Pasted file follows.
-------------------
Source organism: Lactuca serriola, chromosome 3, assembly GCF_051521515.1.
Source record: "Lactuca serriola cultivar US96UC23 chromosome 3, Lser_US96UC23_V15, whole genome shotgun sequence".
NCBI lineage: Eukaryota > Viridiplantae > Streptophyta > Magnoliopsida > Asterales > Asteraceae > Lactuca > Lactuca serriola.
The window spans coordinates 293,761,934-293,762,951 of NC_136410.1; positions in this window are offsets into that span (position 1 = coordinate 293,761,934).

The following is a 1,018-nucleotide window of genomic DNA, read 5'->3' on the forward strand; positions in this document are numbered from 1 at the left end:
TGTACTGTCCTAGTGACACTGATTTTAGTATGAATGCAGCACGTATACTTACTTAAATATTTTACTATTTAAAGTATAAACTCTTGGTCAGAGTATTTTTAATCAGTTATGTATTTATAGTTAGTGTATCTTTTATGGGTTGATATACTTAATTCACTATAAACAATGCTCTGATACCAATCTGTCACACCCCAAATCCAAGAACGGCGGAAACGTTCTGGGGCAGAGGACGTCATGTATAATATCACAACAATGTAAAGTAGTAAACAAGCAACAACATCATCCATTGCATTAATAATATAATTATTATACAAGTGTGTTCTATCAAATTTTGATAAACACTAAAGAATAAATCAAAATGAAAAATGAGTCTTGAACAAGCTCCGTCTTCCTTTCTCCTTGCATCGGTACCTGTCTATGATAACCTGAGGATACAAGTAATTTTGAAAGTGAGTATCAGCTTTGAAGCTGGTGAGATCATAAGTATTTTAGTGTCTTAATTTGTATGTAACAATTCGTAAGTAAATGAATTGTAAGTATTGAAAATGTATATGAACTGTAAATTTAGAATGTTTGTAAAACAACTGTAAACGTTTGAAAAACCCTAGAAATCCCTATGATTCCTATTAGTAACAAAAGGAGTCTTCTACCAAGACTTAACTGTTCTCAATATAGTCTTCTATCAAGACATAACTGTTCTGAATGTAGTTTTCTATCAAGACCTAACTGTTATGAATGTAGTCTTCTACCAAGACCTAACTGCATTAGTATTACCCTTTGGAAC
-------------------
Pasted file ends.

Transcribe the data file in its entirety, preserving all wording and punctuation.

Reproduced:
Source organism: Lactuca serriola, chromosome 3, assembly GCF_051521515.1.
Source record: "Lactuca serriola cultivar US96UC23 chromosome 3, Lser_US96UC23_V15, whole genome shotgun sequence".
NCBI lineage: Eukaryota > Viridiplantae > Streptophyta > Magnoliopsida > Asterales > Asteraceae > Lactuca > Lactuca serriola.
The window spans coordinates 293,761,934-293,762,951 of NC_136410.1; positions in this window are offsets into that span (position 1 = coordinate 293,761,934).

The following is a 1,018-nucleotide window of genomic DNA, read 5'->3' on the forward strand; positions in this document are numbered from 1 at the left end:
TGTACTGTCCTAGTGACACTGATTTTAGTATGAATGCAGCACGTATACTTACTTAAATATTTTACTATTTAAAGTATAAACTCTTGGTCAGAGTATTTTTAATCAGTTATGTATTTATAGTTAGTGTATCTTTTATGGGTTGATATACTTAATTCACTATAAACAATGCTCTGATACCAATCTGTCACACCCCAAATCCAAGAACGGCGGAAACGTTCTGGGGCAGAGGACGTCATGTATAATATCACAACAATGTAAAGTAGTAAACAAGCAACAACATCATCCATTGCATTAATAATATAATTATTATACAAGTGTGTTCTATCAAATTTTGATAAACACTAAAGAATAAATCAAAATGAAAAATGAGTCTTGAACAAGCTCCGTCTTCCTTTCTCCTTGCATCGGTACCTGTCTATGATAACCTGAGGATACAAGTAATTTTGAAAGTGAGTATCAGCTTTGAAGCTGGTGAGATCATAAGTATTTTAGTGTCTTAATTTGTATGTAACAATTCGTAAGTAAATGAATTGTAAGTATTGAAAATGTATATGAACTGTAAATTTAGAATGTTTGTAAAACAACTGTAAACGTTTGAAAAACCCTAGAAATCCCTATGATTCCTATTAGTAACAAAAGGAGTCTTCTACCAAGACTTAACTGTTCTCAATATAGTCTTCTATCAAGACATAACTGTTCTGAATGTAGTTTTCTATCAAGACCTAACTGTTATGAATGTAGTCTTCTACCAAGACCTAACTGCATTAGTATTACCCTTTGGAAC